Rusty wall ties in post war timber frame houses.
Here are a couple of myths:
- Wall tie corrosion only happens in older traditionally built cavities and,
- wall tie corrosion is only a problem in houses built before the second world war.
This case study thoroughly debunks both myths. The presence of rusty wall ties in non-traditional timber-framed houses, constructed as late as 1983 does that!
Traditional cavity construction and the rise of ‘timber-frame’ cavity construction.
Where wall tie corrosion is concerned, many people tend to think of either brick and block construction, or stone and brick in combination. In other words, traditional cavity walls with only masonry in the mix. In truth, the late-mid and late 20th century saw an explosion of timber frame homes built across the UK.
Although there are many historic timber frame structures across Yorkshire, the method was never really ‘mainstream’. Builders tended to stick with proven, traditional construction methods. As a result, the growth of timber frame construction suffered from common workmanship problems and design issues.
Architects, builders and tradesmen needed to get up to speed on this ‘new’ method. Lots of mistakes were made, not least in choosing and installing the correct wall ties. There are important but small differences in how wall ties are installed in timber frame buildings. Many tradesmen were not aware of these. Some of them are covered in this technical article.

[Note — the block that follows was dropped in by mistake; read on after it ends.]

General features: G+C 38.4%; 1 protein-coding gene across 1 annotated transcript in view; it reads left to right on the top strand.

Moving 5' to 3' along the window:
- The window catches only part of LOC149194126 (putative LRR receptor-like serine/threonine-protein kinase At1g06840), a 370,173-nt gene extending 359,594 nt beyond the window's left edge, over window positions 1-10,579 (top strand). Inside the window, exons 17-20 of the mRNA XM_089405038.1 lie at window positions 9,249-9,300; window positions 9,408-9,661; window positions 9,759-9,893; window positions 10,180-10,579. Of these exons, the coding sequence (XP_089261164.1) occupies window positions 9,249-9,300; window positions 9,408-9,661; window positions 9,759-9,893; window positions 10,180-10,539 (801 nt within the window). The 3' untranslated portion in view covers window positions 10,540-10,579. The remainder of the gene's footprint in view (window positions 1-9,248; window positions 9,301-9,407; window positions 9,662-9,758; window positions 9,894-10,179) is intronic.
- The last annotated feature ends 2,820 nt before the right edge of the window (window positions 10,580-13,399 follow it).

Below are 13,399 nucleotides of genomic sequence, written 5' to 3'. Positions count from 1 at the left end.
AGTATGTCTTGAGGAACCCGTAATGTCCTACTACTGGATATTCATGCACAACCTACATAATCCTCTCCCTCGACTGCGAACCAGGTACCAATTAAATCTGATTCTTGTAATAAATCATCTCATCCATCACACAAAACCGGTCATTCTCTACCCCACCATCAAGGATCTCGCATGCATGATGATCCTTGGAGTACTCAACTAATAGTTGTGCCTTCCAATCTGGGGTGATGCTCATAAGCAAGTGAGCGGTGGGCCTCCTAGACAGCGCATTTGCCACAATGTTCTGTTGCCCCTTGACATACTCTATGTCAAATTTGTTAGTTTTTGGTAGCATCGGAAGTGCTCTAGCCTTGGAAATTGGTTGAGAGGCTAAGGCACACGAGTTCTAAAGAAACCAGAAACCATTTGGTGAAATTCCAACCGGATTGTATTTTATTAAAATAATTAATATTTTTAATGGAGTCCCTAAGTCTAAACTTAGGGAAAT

Rusty wall ties in post war houses.
Post-war homes most at risk of corrosion are those built when metal tie galvanising standards were inadequate. That is the period right up to 1981. All ties produced up to then were inadequately galvanised. This was through no fault of the builder or merchant who sold them. The ties were usually galvanised to the right standard, but it was the ‘standard’ that proved to be inadequate.
The standards were put right with a new specification in 1981. However, there were still many tens of thousands of poorly protected ties in existence, and these had to be used-up (quite legally). In the case of this case study, it is likely that the builder who constructed these houses either had stock of ties, meeting the ‘old’ standard, or was sold older stock by a builder’s merchant. The result, 39 years later, is rusty wall ties and bulging walls.
An example of wall tie corrosion and workmanship defects in a house built in 1983.
This timber frame detached house is owned by our client. He noticed some cracking in the external walls and called-in his building insurer for advice. The engineer then pointed out that these cracks were not due to an insured risk. In fact he said, they were due to wall tie problems. The engineer was not specific, but he helpfully recommended Brick-Tie be called in to investigate.
I attended, expecting to find typical horizontal expansion cracks caused by rusting heavy duty ties. However, I found a range of stepped cracks and some bulging out of the brick cladding, but no horizontal cracks of the type associated with corrosion. Therefore, I used a metal detector to find the wall ties and a digital boroscope to inspect them.
Rusty wall ties and ‘bendy’ ties too.
As can be seen in the images the wall ties are thin galvanised straps which have been bent through 900 to form an ‘L’ shape, suitable for use as a wall tie. The upright of the ‘L’ is then nailed to the internal timber panel and the horizontal section embedded in the external brick bed-joint. Look carefully and a gap is visible, between the upright and the black membrane fixed to the timber frame (you are looking at the tie from below). This gap demonstrates that the thin strap has been pulled out, causing the gap to appear as the strap attempts to straighten. Such cases of these weak types of straps, bent on site by hand, and used as ties is quite common in these timber frame houses.